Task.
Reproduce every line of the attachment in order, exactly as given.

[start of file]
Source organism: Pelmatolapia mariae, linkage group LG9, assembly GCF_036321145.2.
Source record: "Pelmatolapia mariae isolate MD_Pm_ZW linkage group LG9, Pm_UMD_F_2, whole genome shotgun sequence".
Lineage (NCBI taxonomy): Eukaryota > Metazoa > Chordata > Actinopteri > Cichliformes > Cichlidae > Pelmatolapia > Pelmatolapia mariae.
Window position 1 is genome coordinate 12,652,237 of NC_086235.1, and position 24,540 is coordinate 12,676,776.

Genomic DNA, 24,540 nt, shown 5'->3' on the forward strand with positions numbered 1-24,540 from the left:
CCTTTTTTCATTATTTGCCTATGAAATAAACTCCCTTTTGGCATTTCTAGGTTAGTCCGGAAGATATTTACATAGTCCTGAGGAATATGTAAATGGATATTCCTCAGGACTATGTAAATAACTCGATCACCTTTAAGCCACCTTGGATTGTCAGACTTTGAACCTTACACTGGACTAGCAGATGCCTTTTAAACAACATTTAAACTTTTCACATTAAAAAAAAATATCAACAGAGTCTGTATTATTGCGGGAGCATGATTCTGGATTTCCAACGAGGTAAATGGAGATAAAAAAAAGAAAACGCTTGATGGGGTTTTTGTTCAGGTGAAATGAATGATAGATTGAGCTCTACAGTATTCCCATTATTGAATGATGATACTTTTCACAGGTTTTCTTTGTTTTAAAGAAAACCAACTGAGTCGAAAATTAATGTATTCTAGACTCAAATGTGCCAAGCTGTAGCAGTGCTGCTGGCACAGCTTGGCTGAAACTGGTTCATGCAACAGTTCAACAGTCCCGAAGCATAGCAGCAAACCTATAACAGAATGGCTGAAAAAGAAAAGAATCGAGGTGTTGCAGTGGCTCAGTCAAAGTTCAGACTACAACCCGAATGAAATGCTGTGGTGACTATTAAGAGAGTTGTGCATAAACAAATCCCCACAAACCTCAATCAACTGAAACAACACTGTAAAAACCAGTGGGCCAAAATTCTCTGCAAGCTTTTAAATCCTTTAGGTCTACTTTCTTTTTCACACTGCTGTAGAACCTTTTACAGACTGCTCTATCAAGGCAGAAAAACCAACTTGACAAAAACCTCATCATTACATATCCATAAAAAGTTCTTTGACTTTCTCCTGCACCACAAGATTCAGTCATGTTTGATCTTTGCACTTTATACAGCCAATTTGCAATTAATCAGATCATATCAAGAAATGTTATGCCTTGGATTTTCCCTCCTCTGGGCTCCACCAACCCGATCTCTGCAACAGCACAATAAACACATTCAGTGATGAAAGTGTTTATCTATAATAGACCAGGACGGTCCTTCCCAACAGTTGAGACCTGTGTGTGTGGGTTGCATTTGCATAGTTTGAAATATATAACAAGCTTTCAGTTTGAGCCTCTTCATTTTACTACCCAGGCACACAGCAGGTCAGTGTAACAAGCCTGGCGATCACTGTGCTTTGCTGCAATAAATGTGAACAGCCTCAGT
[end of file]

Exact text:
Source organism: Pelmatolapia mariae, linkage group LG9, assembly GCF_036321145.2.
Source record: "Pelmatolapia mariae isolate MD_Pm_ZW linkage group LG9, Pm_UMD_F_2, whole genome shotgun sequence".
Lineage (NCBI taxonomy): Eukaryota > Metazoa > Chordata > Actinopteri > Cichliformes > Cichlidae > Pelmatolapia > Pelmatolapia mariae.
Window position 1 is genome coordinate 12,652,237 of NC_086235.1, and position 24,540 is coordinate 12,676,776.

Genomic DNA, 24,540 nt, shown 5'->3' on the forward strand with positions numbered 1-24,540 from the left:
CCTTTTTTCATTATTTGCCTATGAAATAAACTCCCTTTTGGCATTTCTAGGTTAGTCCGGAAGATATTTACATAGTCCTGAGGAATATGTAAATGGATATTCCTCAGGACTATGTAAATAACTCGATCACCTTTAAGCCACCTTGGATTGTCAGACTTTGAACCTTACACTGGACTAGCAGATGCCTTTTAAACAACATTTAAACTTTTCACATTAAAAAAAAATATCAACAGAGTCTGTATTATTGCGGGAGCATGATTCTGGATTTCCAACGAGGTAAATGGAGATAAAAAAAAGAAAACGCTTGATGGGGTTTTTGTTCAGGTGAAATGAATGATAGATTGAGCTCTACAGTATTCCCATTATTGAATGATGATACTTTTCACAGGTTTTCTTTGTTTTAAAGAAAACCAACTGAGTCGAAAATTAATGTATTCTAGACTCAAATGTGCCAAGCTGTAGCAGTGCTGCTGGCACAGCTTGGCTGAAACTGGTTCATGCAACAGTTCAACAGTCCCGAAGCATAGCAGCAAACCTATAACAGAATGGCTGAAAAAGAAAAGAATCGAGGTGTTGCAGTGGCTCAGTCAAAGTTCAGACTACAACCCGAATGAAATGCTGTGGTGACTATTAAGAGAGTTGTGCATAAACAAATCCCCACAAACCTCAATCAACTGAAACAACACTGTAAAAACCAGTGGGCCAAAATTCTCTGCAAGCTTTTAAATCCTTTAGGTCTACTTTCTTTTTCACACTGCTGTAGAACCTTTTACAGACTGCTCTATCAAGGCAGAAAAACCAACTTGACAAAAACCTCATCATTACATATCCATAAAAAGTTCTTTGACTTTCTCCTGCACCACAAGATTCAGTCATGTTTGATCTTTGCACTTTATACAGCCAATTTGCAATTAATCAGATCATATCAAGAAATGTTATGCCTTGGATTTTCCCTCCTCTGGGCTCCACCAACCCGATCTCTGCAACAGCACAATAAACACATTCAGTGATGAAAGTGTTTATCTATAATAGACCAGGACGGTCCTTCCCAACAGTTGAGACCTGTGTGTGTGGGTTGCATTTGCATAGTTTGAAATATATAACAAGCTTTCAGTTTGAGCCTCTTCATTTTACTACCCAGGCACACAGCAGGTCAGTGTAACAAGCCTGGCGATCACTGTGCTTTGCTGCAATAAATGTGAACAGCCTCAGT